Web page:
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Core Muscles Made Simple

Our current video series on sitting has gotten some great comments from people. For one thing, it’s not exactly your typical exercise video (but then, I’ve always been more concerned about wellness and fitness than bulking up, anyway). But it’s also helpful to understand sitting postures that work best for the health of your spine.

One question that keeps coming up is people want to understand the role of the Core Muscles. The Core Muscles are the centerpiece of your stability, mobility, and flexibility – they are also the centerpiece of most people’s pain – so it’s really important to understand how they work and how to keep them working.

This will be a review for some of us, but if you’re new to the blog, this will hopefully be a good crash course in how it all works together.

It Starts With the Hips

Like they say on the hit TV show, “Dancing With The Stars,” it’s all in the hips.

Athletes, gymnasts, and dancers, get their balance and strength from powerful hips. From that center point extend all the muscle groups of your core. Stability, posture, balance, flexibility, and athleticism are all rooted in the strength of the core muscles.

Normally, I try to stay away from the complex Latin names of the muscle groups, but this graphic is helpful for understanding the relationships between the core muscle groups. You might even recognize places you’ve had some tightness or pain. The yellow highlighted groups are the ones that, when they are injured or out of balance, most often contribute to back pain. It’s interesting to note that problems with muscles in the front can cause problems with your spine and back muscles. It goes to show again how interrelated these muscle groups are.


  • While they might be the “butt” of jokes, the Gluteus group is the center of power, your lifting mechanism. This group never works alone, but always in partnership with the other groups.
  • The Adductor group, running along your inner thighs, stabilize your whole lower body. According to Dr. Joseph Mercola, “When the adductor group of muscles remains strong you have increased hip stability, stronger arches in the feet, and a pelvic brace using a couple of the strongest muscles in your body.”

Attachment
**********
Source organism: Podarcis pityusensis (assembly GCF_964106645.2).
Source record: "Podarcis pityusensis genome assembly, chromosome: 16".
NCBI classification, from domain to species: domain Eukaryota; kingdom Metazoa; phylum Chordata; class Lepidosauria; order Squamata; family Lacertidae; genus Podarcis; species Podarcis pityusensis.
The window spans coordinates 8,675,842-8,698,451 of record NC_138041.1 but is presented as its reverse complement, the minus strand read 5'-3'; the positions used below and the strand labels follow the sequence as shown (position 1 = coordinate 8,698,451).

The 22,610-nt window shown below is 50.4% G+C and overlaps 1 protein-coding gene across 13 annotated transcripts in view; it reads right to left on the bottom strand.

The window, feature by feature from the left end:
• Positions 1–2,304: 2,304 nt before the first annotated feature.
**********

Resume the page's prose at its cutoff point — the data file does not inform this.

• If your lower back hurts, you know it. But more important is how the lower back muscles around the Quadratus Lumbar group keep all the posterior and gluteus muscles aligned. The health of this group is the difference between a confident strut and a weak shuffle.
  • What about the muscles in the front? According to Dr. Mercola, the flexors from your belly-button to your hips (which they don’t have highlighted) are like “a window that shows what is happening at the spine and pelvis. If the front is always too tight, the back is not working properly.” The obliques not only keep your rib cage taut, they also keep your upper body balanced and your posture erect. If these are sore, you likely have some trouble breathing and turning.
  • The Transverse Abdominal muscle is like a corset wrapped around all the others. It attaches the lower ribs, diaphragm and spine to the hips. It pulls everything together, and when it is tight, it strengthens the entire system.

Working Together is the Key

When you’re studying, you can look at all these muscle groups in isolation, but they have to work together for you to stand up, walk, run, and lift large items. The best core exercises are those, like “Foundation Training,” that work the core muscle groups together, strengthening the whole system together in tandem, and aligning it with your spine.

If you look back over the entire library of “Move Right Monday” videos, you’ll see that several of the exercises we’ve learned work all these muscle groups together. Of course, some groups get more movement than others in each exercise, but that’s why there are so many exercises – each emphasizes different combinations of muscles.

The next batch I’m working on for this fall are really going to take you to a new level in physical fitness. As you add each new exercise, you will find that each group will improve in strength, coordination, and flexibility.

How Can That Be Effective?

The thing about these exercises that confuses so many people is that they don’t require any equipment, and very limited exertion – how could they be so effective? But while these look like simple isometric movements, your body responds to them like high-impact workouts, precisely because they strengthen those all-important core muscles.

This is just meant to be an introduction to the core muscles so that you have an understanding as we go. We are going to be spending a lot of time here for next few months as we practice the next series of exercises. Ultimately, we want you to feel strong, limber, and stable, and having a strong core is the key to it all.

I look forward to doing the next series of exercises with you.

“At the end of your feelings is NOTHING. At the end of your principles is a PROMISE.”  — Eric Thomas

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